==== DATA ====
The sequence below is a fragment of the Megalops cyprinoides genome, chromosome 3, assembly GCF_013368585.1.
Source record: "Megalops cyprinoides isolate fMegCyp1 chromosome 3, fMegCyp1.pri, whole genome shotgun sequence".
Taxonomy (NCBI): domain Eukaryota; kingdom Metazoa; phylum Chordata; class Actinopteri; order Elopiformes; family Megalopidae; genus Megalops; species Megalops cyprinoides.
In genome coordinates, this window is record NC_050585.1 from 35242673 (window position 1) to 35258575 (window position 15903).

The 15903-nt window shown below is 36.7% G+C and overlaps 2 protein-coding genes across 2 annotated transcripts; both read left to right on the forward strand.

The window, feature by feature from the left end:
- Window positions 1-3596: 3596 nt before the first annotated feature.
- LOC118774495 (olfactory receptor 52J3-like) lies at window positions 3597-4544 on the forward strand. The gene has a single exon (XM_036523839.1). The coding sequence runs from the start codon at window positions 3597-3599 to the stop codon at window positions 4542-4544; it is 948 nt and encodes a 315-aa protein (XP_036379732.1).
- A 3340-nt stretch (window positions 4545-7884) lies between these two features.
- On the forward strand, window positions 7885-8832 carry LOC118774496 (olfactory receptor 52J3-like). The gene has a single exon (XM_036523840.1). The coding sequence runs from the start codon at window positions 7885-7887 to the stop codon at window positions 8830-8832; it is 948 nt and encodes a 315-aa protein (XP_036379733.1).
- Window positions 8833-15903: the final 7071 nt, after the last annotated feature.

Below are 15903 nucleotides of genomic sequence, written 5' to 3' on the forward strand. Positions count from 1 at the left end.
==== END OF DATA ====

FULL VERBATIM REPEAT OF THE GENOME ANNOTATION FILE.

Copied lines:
The sequence below is a fragment of the Megalops cyprinoides genome, chromosome 3, assembly GCF_013368585.1.
Source record: "Megalops cyprinoides isolate fMegCyp1 chromosome 3, fMegCyp1.pri, whole genome shotgun sequence".
Taxonomy (NCBI): domain Eukaryota; kingdom Metazoa; phylum Chordata; class Actinopteri; order Elopiformes; family Megalopidae; genus Megalops; species Megalops cyprinoides.
In genome coordinates, this window is record NC_050585.1 from 35242673 (window position 1) to 35258575 (window position 15903).

The 15903-nt window shown below is 36.7% G+C and overlaps 2 protein-coding genes across 2 annotated transcripts; both read left to right on the forward strand.

The window, feature by feature from the left end:
- Window positions 1-3596: 3596 nt before the first annotated feature.
- LOC118774495 (olfactory receptor 52J3-like) lies at window positions 3597-4544 on the forward strand. The gene has a single exon (XM_036523839.1). The coding sequence runs from the start codon at window positions 3597-3599 to the stop codon at window positions 4542-4544; it is 948 nt and encodes a 315-aa protein (XP_036379732.1).
- A 3340-nt stretch (window positions 4545-7884) lies between these two features.
- On the forward strand, window positions 7885-8832 carry LOC118774496 (olfactory receptor 52J3-like). The gene has a single exon (XM_036523840.1). The coding sequence runs from the start codon at window positions 7885-7887 to the stop codon at window positions 8830-8832; it is 948 nt and encodes a 315-aa protein (XP_036379733.1).
- Window positions 8833-15903: the final 7071 nt, after the last annotated feature.

Below are 15903 nucleotides of genomic sequence, written 5' to 3' on the forward strand. Positions count from 1 at the left end.